Karnataka: Law soon to regulate cable TV networks

DECCAN CHRONICLE.
Published Mar 21, 2017, 5:43 am IST
Updated Mar 21, 2017, 5:43 am IST
Members urged the government to regulate cable operators, since there is no law to prevent them from levying exorbitant charges.
Home Minister Dr G. Parameshwar informed the Council on Monday that the annual turnover of cable networks runs into Rs 4000-5000 crore but the state is not getting a single rupee from them in the form of taxes which has to be set right by introducing a legislation.
 Home Minister Dr G. Parameshwar informed the Council on Monday that the annual turnover of cable networks runs into Rs 4000-5000 crore but the state is not getting a single rupee from them in the form of taxes which has to be set right by introducing a legislation.

Bengaluru: The state government is contemplating bringing a legislation to regulate cable TV networks, which are allegedly charging customers an exorbitant fee.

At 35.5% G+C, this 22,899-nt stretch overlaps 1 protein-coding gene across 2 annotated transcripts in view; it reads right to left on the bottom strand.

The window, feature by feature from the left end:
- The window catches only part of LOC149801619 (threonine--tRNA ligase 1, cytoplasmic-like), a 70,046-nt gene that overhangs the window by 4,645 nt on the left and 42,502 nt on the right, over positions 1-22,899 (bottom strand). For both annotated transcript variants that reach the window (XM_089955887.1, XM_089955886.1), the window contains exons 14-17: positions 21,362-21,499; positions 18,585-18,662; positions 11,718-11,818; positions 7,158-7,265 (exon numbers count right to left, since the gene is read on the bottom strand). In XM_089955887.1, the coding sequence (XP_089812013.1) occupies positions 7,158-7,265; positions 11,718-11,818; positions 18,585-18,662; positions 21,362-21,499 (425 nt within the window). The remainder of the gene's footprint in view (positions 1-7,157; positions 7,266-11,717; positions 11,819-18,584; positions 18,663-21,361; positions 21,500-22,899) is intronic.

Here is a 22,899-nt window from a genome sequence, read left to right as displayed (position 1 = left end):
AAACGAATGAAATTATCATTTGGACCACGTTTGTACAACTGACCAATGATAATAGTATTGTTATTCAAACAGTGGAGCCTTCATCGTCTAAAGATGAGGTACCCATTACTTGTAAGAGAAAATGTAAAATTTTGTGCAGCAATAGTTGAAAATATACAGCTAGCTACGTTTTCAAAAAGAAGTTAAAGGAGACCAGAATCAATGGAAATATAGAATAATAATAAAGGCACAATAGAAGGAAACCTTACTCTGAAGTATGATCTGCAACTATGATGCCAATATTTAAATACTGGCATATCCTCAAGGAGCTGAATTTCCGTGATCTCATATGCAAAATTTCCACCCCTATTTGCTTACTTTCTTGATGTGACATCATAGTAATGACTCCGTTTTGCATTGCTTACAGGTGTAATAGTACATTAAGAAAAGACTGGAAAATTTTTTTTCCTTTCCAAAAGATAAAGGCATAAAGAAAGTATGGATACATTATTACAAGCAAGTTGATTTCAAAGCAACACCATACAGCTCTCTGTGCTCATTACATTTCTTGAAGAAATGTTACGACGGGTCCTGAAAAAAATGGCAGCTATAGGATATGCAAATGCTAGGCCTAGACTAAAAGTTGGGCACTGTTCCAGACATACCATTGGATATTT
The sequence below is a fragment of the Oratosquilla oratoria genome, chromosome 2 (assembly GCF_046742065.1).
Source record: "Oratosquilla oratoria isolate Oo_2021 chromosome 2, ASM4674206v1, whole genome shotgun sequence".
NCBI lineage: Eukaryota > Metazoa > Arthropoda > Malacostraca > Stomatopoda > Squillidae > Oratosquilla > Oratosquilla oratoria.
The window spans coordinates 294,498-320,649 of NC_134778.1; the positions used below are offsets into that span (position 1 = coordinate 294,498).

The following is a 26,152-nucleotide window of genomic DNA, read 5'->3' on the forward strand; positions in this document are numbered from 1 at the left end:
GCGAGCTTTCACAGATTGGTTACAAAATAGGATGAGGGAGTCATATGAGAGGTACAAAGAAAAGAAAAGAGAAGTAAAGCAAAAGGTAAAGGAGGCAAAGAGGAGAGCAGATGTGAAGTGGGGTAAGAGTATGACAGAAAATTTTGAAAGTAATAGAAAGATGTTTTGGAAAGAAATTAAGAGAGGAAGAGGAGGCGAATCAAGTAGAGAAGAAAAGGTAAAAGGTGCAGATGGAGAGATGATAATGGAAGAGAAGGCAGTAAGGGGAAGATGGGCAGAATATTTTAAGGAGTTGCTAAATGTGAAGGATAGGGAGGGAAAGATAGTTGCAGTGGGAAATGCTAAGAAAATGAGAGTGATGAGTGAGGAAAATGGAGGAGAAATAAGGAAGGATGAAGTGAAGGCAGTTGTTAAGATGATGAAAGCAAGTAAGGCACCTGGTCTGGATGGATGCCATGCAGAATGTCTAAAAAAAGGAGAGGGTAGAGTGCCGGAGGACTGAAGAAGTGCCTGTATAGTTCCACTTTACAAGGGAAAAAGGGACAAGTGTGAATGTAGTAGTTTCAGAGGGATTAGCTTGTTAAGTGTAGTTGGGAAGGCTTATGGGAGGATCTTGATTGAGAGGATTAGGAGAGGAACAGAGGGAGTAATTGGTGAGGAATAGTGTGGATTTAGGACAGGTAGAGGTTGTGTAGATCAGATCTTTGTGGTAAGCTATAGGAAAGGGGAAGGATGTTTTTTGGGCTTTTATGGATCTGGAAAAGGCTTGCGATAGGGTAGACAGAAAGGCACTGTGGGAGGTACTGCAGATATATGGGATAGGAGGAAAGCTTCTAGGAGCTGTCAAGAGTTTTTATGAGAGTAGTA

Home Minister Dr G. Parameshwar informed the Council on Monday that the annual turnover of cable networks runs into Rs 4000-5000 crore but the state is not getting a single rupee from them in the form of taxes which has to be set right by introducing a legislation.

Members urged the government to regulate cable operators, since there is no law to prevent them from levying exorbitant charges. Dr Parameshwar said that the state has no power to regulate the operators since the Centre is empowered to fix cable TV fee under the Television Network Rules 1995.  The state only has powers to constitute state and district level committees to supervise the cable networks but has no power to fix fee, Dr Parameshwar said, adding that necessary legislation will be introduced in this regard.

Action against Pvt hospital
Minister for Health K.R. Ramesh Kumar informed the Council that if private hospitals  refused to offer services to patients under government health insurances schemes, such hospital services will be terminated with immediate effect.  Replying to Congress member Srinivasa Mane, Mr Kumar said under Suvarna Arogya Surkasha Trust, private hospitals have been offering services to patients for three years from 2014, the bill charged by hospitals is Rs 661 crore of which the government has to pay only Rs 41.49  crore as arrears. But a few hospitals have discontinued services to patients even after requests by the government  and so it has been decided to cancel the services of  these hospitals, he said.

Location: India, Karnataka, Bengaluru

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